Dedicated hubs target repeat violent offending

The hubs will be based in Nanaimo, Victoria, Vancouver, Surrey, New Westminster, Abbotsford, Kamloops, Kelowna, Cranbrook, Prince George, Williams Lake and Terrace


THE Province announced on Wednesday that it is helping keep people safe by creating hubs of police, dedicated prosecutors and probation officers focused on tackling repeat violent offending in every region of the province.

Twelve hubs are part of the Repeat Violent Offending Intervention Initiative, which is focused on targeted enforcement as well as enhanced investigation and monitoring. The initiative is structured to meet the unique needs of each community.

The hubs will work with local stakeholders and other existing programs, such as situation tables and Assertive Community Treatment teams, through collaborative information sharing.

“Ensuring safe communities means we need to work in a co-ordinated and determined way,” said Premier David Eby. “These new regional hubs will help prosecutors, police and corrections officials focus on addressing specific repeat prolific offenders to keep communities safe. This will deliver serious consequences for those who repeatedly break the law, while also making sure targeted services are available to those who are ready for them.”

Mike Farnworth, Minister of Public Safety and Solicitor General, said: “Everyone deserves to feel safe in their community, wherever they live. The rise in repeat violent offending is top of mind for British Columbians and it’s also a top priority for our government. We’re taking action by standing up 12 hubs throughout B.C. to harness the expertise and experience that will disrupt repeat violent offending and make a real difference in B.C. neighbourhoods.”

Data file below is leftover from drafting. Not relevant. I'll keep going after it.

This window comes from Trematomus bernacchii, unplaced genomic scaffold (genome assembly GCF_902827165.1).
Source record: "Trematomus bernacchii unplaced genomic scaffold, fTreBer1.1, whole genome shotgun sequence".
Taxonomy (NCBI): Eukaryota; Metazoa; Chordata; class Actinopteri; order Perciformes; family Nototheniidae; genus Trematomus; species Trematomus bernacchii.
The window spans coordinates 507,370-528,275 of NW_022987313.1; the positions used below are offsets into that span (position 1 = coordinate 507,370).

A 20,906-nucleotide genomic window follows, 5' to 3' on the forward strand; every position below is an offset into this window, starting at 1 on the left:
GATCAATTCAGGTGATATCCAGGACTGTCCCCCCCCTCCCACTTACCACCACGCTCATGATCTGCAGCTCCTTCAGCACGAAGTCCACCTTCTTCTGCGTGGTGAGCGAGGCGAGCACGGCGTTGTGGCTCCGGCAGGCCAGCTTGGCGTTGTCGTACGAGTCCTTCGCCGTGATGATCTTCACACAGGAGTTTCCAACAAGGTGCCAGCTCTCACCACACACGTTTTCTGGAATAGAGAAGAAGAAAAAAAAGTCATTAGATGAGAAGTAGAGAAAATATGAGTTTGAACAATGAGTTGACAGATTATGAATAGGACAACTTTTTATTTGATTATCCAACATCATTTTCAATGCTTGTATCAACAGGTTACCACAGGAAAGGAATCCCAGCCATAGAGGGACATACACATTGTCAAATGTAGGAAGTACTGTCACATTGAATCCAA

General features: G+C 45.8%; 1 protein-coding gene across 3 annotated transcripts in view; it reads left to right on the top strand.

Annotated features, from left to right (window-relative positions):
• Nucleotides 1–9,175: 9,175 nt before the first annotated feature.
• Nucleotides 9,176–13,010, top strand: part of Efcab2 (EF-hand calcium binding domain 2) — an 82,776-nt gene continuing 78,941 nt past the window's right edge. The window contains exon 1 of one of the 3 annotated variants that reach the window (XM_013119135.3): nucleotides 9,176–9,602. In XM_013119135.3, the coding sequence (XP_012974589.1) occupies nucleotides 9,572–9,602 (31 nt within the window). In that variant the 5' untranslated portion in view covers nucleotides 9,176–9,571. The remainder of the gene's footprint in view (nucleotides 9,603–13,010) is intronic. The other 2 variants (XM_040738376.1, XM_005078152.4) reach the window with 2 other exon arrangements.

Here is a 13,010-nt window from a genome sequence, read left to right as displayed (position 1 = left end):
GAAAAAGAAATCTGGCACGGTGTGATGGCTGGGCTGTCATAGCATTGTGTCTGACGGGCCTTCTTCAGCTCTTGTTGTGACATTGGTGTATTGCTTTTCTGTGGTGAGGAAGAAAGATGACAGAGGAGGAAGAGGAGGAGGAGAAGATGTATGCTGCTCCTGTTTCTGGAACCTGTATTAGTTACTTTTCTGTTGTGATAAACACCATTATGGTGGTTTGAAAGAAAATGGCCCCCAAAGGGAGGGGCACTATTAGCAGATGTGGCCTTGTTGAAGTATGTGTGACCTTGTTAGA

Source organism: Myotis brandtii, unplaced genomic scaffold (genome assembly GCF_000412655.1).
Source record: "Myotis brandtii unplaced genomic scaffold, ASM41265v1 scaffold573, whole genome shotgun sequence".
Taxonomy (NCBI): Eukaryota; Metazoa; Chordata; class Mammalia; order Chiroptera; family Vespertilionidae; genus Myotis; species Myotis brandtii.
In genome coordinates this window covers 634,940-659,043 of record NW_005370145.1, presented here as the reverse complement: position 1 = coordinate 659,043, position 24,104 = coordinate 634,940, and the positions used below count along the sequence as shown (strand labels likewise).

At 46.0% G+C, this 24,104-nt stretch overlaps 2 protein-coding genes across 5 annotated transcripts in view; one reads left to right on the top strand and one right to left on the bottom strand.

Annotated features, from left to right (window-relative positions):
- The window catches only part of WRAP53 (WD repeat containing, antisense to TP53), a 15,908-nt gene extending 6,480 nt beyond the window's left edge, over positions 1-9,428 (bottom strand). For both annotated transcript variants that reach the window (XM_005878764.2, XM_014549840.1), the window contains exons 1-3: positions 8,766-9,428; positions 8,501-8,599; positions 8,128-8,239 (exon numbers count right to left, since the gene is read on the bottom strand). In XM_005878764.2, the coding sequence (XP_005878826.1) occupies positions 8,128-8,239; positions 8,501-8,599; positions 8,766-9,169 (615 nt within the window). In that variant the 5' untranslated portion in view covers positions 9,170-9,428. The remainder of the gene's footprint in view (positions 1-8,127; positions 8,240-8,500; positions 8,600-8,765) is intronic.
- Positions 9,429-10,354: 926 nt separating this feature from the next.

The hubs will be based in Nanaimo, Victoria, Vancouver, Surrey, New Westminster, Abbotsford, Kamloops, Kelowna, Cranbrook, Prince George, Williams Lake and Terrace. Each hub will serve surrounding communities within its region, co-ordinating responses across the justice system and connecting offenders with the services they need to support better outcomes.

“Crimes committed by repeat violent offenders continue to be a concern across the country,” said Niki Sharma, Attorney General. “These are tough challenges that require a co-ordinated approach. That’s why we’re investing in dedicated Crown counsel to provide criminal law advice, and independent prosecutorial support and services to support the hubs and help build safer, more just communities.”

The Repeat Violent Offending Intervention Initiative will be supported by the new Special Investigation and Targeted Enforcement (SITE) program. The Province is investing $16 million over three years so law enforcement can strengthen targeted investigations of repeat violent offending cases and improve information sharing between police agencies.

SITE will expand police investigative resources and targeted enforcement capacity and allow police agencies to enhance co-ordination and share information quicker. This funding will make enforcement more effective, improving information gathered for prosecutors and boost police capacity for collaboration.

The Repeat Violent Offending Intervention Initiative and SITE will advance the Safer Communities Action Plan’s goals of strengthening enforcement to hold individuals accountable, and leveraging services to create safe, healthy communities for everyone.

The Safer Communities Action Plan aligns with recommendations from several community safety reports, including the Special Committee on Reforming the Police Act and the BC First Nations Justice Strategy.


Quick Facts:

* The LePard-Butler investigation into repeat offending and violent stranger attacks’ 28 recommendations were released on September 21, 2022, and the full report was made public on October 1, 2022.

* The Safer Communities Action Plan’s initiatives include:
– $25 million over three years for a dedicated Repeat Violent Offending Intervention Initiative focused on addressing repeat violent offending in communities throughout British Columbia;

– $230 million over three years for provincial and specialized RCMP units;

– expanding mental-health crisis response teams into more communities, so police can focus on crime and people in crisis are met early by health-care workers and community members; and

– introducing “unexplained wealth order” legislation to go after the houses, cars and luxury goods of high-level organized criminals.